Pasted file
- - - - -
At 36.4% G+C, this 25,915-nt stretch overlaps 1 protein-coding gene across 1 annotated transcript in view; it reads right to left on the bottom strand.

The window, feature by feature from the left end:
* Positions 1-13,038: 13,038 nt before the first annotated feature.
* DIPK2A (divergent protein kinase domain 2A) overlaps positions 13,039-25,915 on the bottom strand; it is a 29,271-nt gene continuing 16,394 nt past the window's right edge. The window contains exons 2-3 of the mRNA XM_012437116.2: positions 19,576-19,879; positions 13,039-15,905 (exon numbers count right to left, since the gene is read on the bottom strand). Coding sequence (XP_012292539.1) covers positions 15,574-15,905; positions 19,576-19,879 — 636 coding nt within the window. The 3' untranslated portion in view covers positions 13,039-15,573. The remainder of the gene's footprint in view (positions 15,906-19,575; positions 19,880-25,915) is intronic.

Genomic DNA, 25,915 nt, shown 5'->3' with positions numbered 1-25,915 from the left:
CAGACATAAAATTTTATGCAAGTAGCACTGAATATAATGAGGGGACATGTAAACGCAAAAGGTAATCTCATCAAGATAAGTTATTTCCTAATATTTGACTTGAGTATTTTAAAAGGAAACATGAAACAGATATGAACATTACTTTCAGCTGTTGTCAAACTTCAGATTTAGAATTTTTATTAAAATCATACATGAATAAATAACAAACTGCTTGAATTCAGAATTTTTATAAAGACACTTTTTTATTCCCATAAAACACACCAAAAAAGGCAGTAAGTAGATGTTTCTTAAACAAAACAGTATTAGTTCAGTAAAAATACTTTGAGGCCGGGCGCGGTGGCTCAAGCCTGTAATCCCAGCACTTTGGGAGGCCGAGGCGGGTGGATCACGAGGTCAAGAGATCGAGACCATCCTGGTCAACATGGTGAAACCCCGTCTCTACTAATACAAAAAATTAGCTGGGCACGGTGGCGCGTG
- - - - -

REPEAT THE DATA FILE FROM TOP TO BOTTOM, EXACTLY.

At 36.4% G+C, this 25,915-nt stretch overlaps 1 protein-coding gene across 1 annotated transcript in view; it reads right to left on the bottom strand.

The window, feature by feature from the left end:
* Positions 1-13,038: 13,038 nt before the first annotated feature.
* DIPK2A (divergent protein kinase domain 2A) overlaps positions 13,039-25,915 on the bottom strand; it is a 29,271-nt gene continuing 16,394 nt past the window's right edge. The window contains exons 2-3 of the mRNA XM_012437116.2: positions 19,576-19,879; positions 13,039-15,905 (exon numbers count right to left, since the gene is read on the bottom strand). Coding sequence (XP_012292539.1) covers positions 15,574-15,905; positions 19,576-19,879 — 636 coding nt within the window. The 3' untranslated portion in view covers positions 13,039-15,573. The remainder of the gene's footprint in view (positions 15,906-19,575; positions 19,880-25,915) is intronic.

Genomic DNA, 25,915 nt, shown 5'->3' with positions numbered 1-25,915 from the left:
CAGACATAAAATTTTATGCAAGTAGCACTGAATATAATGAGGGGACATGTAAACGCAAAAGGTAATCTCATCAAGATAAGTTATTTCCTAATATTTGACTTGAGTATTTTAAAAGGAAACATGAAACAGATATGAACATTACTTTCAGCTGTTGTCAAACTTCAGATTTAGAATTTTTATTAAAATCATACATGAATAAATAACAAACTGCTTGAATTCAGAATTTTTATAAAGACACTTTTTTATTCCCATAAAACACACCAAAAAAGGCAGTAAGTAGATGTTTCTTAAACAAAACAGTATTAGTTCAGTAAAAATACTTTGAGGCCGGGCGCGGTGGCTCAAGCCTGTAATCCCAGCACTTTGGGAGGCCGAGGCGGGTGGATCACGAGGTCAAGAGATCGAGACCATCCTGGTCAACATGGTGAAACCCCGTCTCTACTAATACAAAAAATTAGCTGGGCACGGTGGCGCGTG